- Line and grease 2 x 20cm (8 inch) round cake tins.
- In a small bowl or jug, lightly whisk together the sour cream, eggs and vanilla extract.
- Place the flour, cocoa, sugar, baking powder, baking soda, salt and butter into the bowl of a stand mixer with the flat paddle attachment. Beat on low speed until the butter is incorporated into the dry ingredients.
- Slowly add the egg mixture and beat until the batter is thoroughly mixed.
- Pour the batter evenly into the prepared cake tins and bake for about 30 minutes, or until a skewer inserted in the middle comes out clean.
- Place the cake tins on a wire rack and let the cakes cool in the tins for about 10 minutes, before turning them onto the wire rack to cool completely. I often make the cakes the night before serving and leave them to cool overnight.
- To make the icing, melt the chocolate and butter in a bain-marie or a bowl over a pan of simmering water, taking care not to let the bowl come into contact with the water. Once the chocolate has melted, take the bowl off the heat and stir in the sour cream, vanilla extract and golden syrup.
- Whisk the icing sugar into the chocolate mixture, and add some hot water (from the tap is fine), a few drops at a time, until you have the right consistency. The icing should be thick enough to cover the cake, but soft enough to spread easily.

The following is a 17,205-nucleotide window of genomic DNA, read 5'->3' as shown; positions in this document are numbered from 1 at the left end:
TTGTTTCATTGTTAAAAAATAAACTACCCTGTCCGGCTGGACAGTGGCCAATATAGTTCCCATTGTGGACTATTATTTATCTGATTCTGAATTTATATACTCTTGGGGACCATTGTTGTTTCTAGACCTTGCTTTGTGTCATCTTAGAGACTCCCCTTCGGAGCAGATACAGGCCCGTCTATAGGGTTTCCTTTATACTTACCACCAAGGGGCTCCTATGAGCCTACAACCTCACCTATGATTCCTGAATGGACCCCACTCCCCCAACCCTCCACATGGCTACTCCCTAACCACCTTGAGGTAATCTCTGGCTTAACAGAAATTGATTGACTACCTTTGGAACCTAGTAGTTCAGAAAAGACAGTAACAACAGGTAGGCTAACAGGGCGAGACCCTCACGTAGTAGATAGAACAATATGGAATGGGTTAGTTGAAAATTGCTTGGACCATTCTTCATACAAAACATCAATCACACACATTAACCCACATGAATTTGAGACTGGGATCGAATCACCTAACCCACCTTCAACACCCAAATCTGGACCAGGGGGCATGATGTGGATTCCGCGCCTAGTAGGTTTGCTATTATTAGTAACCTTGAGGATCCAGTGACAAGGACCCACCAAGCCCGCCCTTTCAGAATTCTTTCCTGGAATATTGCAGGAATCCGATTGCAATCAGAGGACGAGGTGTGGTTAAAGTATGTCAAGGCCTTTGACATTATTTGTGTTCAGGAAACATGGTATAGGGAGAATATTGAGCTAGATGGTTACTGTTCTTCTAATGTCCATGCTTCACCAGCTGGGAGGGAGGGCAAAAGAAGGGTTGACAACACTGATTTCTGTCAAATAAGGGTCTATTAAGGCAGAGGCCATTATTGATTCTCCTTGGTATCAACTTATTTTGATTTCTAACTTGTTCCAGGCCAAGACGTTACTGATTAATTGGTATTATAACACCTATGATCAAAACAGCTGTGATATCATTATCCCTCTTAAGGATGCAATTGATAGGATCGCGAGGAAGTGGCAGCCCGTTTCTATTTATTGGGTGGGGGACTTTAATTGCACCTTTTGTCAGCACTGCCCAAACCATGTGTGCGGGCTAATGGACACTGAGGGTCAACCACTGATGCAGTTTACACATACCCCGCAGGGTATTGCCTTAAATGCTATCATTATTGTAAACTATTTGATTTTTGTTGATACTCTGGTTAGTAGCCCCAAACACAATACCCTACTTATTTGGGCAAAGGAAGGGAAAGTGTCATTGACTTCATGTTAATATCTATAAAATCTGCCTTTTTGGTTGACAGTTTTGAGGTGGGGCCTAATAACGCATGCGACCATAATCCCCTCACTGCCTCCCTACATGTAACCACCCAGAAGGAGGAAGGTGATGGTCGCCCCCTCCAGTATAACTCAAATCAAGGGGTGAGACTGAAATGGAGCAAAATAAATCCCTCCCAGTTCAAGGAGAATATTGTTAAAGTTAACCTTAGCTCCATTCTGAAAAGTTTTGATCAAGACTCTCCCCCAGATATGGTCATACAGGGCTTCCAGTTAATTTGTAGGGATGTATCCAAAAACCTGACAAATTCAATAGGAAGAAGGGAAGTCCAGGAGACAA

- Cut four thick strips of baking paper and place them on a large plate or cake stand in the shape of a square. The baking paper is to help keep the serving plate clean while you are icing the cake.
- Place one cake on top of the baking paper. Spread about 1/3 of the icing over the cake in a thick layer. Place the second cake on top and spread another 1/3 of icing over the cake. Use the remaining icing to cover the sides of the cake.
- Once you have finished icing the cake, carefully remove the pieces of baking paper. Leave the cake to set for at least an hour before serving.
- The cake keeps well on a covered cake stand for a few days.
The nutritional information is higher than it should be because not all of the frosting is required to ice this cake.
- Serving Size: 12
- Calories: 529
- Sugar: 43.5g
- Sodium: 312.1mg
- Fat: 30.5g
- Carbohydrates: 61.1g
- Fiber: 2.3g
- Protein: 5.6g
- Cholesterol: 94.8mg
As this is one of my go-to recipes for birthday cakes, I thought it would be helpful to also provide baking times when using different sized cake pans.
12 cm (5 inch) round cake pan
Fill the pan with batter to about 2 cm from the top. Bake for 20-25 minutes, or until a skewer inserted in the centre comes out clean.
16 cm (6 inch) round cake pan
Fill the pan with batter to about 2 cm from the top. Bake for 25-35 minutes, or until a skewer inserted in the centre comes out clean.
23 cm (9 inch) round cake pan
The above recipe can be used to fill one cake pan of this size. To make a double-layer cake, double the above recipe and use two pans of this size. Fill the pan with batter to about 2 cm from the top. Bake for 35-40 minutes, or until a skewer inserted in the centre comes out clean.
26 cm (10 inch) round cake pan
The above recipe can be used to fill one cake pan of this size. To make a double-layer cake, double the above recipe and use two pans of this size. Fill the pan with batter. Bake for 35-40 minutes, or until a skewer inserted in the centre comes out clean.